In the meantime we heard of protests by temp workers employed at the Mark and Spencer warehouse run by Wincanton in Swindon. We tried to get in touch with them, but only had the contact details of the official union organiser. Workers there asked for equal pay, they staged protests in front of M&S stores. Better than nothing, but not enough to make Wincanton or M&S move. We distributed some news articles about their protest inside our warehouse to show people that other temp workers in exactly our situation were doing stuff.
Second leaflet, for the permanents
At this point friends distributed another leaflet, this time mainly targeting the permanents and drivers. They distributed it holding a banner saying “Wincanton pay us more!”, which drivers could see from some distance. The leaflet basically said that we, the temps, will need the support of the permanents – and that at the same time the permanents have an interest in better conditions of the temps, so that management cannot put more pressure on them: “Look at these temps, they work harder than you, for the minimum wage”. Some drivers liked the leaflets and sent us solidarity emails – which was great, but not enough to build mutual trust.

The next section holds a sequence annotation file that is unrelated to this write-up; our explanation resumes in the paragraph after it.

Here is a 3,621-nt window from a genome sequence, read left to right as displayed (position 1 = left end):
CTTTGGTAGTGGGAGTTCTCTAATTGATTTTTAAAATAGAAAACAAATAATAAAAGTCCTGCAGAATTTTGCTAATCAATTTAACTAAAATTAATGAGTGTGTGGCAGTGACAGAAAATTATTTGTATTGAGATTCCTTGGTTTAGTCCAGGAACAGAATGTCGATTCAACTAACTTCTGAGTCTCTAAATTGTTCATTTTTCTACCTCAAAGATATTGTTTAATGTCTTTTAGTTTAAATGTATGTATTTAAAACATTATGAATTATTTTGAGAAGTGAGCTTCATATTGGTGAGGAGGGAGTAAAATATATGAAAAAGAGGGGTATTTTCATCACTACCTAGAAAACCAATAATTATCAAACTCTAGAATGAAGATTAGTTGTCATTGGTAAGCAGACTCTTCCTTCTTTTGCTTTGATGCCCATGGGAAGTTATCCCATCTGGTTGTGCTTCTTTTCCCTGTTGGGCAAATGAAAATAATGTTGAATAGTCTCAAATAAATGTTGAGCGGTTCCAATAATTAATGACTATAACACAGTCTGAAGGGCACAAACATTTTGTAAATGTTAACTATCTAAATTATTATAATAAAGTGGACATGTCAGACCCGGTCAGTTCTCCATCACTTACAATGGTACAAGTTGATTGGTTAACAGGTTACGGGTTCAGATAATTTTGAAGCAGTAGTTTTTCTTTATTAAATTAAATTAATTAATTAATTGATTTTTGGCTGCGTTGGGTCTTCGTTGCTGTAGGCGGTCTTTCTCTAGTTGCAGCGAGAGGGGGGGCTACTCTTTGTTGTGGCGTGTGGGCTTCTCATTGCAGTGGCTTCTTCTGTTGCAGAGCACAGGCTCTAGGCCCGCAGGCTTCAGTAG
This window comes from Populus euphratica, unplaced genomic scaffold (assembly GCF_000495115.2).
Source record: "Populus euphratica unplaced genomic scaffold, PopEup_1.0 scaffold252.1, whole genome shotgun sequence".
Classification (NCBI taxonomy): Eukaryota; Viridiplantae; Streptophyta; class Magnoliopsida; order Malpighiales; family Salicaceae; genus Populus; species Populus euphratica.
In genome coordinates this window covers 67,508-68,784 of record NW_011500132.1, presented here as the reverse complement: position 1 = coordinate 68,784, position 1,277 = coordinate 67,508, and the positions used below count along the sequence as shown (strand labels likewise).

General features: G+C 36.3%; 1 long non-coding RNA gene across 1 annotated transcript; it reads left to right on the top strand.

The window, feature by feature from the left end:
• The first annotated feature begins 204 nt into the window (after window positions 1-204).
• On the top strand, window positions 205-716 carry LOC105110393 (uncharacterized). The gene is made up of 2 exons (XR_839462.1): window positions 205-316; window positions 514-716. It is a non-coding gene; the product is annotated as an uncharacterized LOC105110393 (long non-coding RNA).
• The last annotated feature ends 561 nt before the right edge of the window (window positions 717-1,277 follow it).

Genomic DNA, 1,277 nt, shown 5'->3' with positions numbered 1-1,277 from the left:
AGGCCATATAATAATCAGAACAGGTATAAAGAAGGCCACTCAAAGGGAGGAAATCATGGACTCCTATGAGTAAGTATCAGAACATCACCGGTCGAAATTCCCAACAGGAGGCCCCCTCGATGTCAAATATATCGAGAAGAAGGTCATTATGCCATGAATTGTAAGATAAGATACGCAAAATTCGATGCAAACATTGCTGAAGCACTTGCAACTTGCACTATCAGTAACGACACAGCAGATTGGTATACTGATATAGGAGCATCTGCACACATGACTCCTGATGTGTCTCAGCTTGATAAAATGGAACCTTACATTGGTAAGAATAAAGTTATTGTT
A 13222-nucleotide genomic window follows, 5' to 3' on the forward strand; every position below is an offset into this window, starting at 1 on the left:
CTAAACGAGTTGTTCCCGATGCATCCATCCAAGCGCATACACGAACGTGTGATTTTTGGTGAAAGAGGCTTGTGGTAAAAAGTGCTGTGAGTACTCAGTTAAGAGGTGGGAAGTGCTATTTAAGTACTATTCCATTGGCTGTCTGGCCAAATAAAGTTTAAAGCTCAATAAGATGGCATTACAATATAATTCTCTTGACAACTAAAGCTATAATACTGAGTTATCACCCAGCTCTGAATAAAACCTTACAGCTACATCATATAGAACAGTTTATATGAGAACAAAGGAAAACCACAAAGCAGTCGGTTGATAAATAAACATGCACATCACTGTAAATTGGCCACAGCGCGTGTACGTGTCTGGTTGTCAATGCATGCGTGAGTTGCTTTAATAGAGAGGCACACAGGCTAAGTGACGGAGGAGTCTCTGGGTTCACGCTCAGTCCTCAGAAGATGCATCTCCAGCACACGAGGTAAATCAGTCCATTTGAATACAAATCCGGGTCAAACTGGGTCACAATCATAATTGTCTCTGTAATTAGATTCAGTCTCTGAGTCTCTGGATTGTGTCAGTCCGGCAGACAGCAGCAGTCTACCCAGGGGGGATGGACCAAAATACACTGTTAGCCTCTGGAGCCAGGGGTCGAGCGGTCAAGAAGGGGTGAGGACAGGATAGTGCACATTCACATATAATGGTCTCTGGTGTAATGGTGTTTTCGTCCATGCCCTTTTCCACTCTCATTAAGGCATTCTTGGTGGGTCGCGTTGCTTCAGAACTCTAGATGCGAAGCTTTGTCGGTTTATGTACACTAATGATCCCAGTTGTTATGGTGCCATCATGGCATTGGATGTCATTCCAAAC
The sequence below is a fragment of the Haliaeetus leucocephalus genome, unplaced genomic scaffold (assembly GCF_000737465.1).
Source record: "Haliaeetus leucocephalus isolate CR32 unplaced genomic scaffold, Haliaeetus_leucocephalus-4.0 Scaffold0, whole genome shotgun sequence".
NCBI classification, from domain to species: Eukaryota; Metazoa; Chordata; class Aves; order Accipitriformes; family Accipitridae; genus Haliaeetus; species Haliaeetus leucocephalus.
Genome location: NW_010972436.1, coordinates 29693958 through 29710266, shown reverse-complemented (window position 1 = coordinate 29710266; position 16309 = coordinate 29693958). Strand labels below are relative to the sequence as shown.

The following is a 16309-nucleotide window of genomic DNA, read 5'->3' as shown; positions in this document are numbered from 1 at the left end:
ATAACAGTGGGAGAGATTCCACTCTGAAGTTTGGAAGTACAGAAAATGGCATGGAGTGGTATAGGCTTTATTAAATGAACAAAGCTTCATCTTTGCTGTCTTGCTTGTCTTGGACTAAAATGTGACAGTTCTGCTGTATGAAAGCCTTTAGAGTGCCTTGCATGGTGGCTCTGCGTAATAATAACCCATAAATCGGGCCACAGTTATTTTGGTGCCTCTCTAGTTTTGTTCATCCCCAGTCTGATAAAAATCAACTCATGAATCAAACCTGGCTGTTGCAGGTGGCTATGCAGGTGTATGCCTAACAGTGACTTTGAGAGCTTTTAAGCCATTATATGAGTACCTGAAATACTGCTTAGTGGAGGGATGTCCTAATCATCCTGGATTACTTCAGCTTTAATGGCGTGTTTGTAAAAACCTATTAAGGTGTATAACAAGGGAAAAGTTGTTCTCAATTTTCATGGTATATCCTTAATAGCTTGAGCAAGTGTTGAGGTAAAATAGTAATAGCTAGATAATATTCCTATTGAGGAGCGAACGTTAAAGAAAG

We had heard about strikes of warehouse workers in Italy. These strikes were started by a minority of workers, a bit like in our situation, but supporters of these workers helped them by blockading the gates of the warehouse. 200 guys in front of the gates and the trucks would have to stay put. The other ‘more scared’ workers then find the courage to join in. Most of these supporters are other warehouse workers, but also some students or people from left-wing social centres. We don’t have that kind of support.
Reading out our demands
We had another bigger meeting and decided to read out our demands during one of the briefings where everyone gathers before the shift starts. This is when managers tell the temps and permanents that they have to work harder and focus on good stacking. Two guys people volunteered to read it out and we knew that this would put them at risk. But we thought it would be better to read this out – effectively it was coming from all the Templine workers – than giving a petition with individual names on it. Everyone stayed in the briefing room while the two read out the demand, and most people later on thought it was positive and started to discuss more – but again, only in small and separate groups.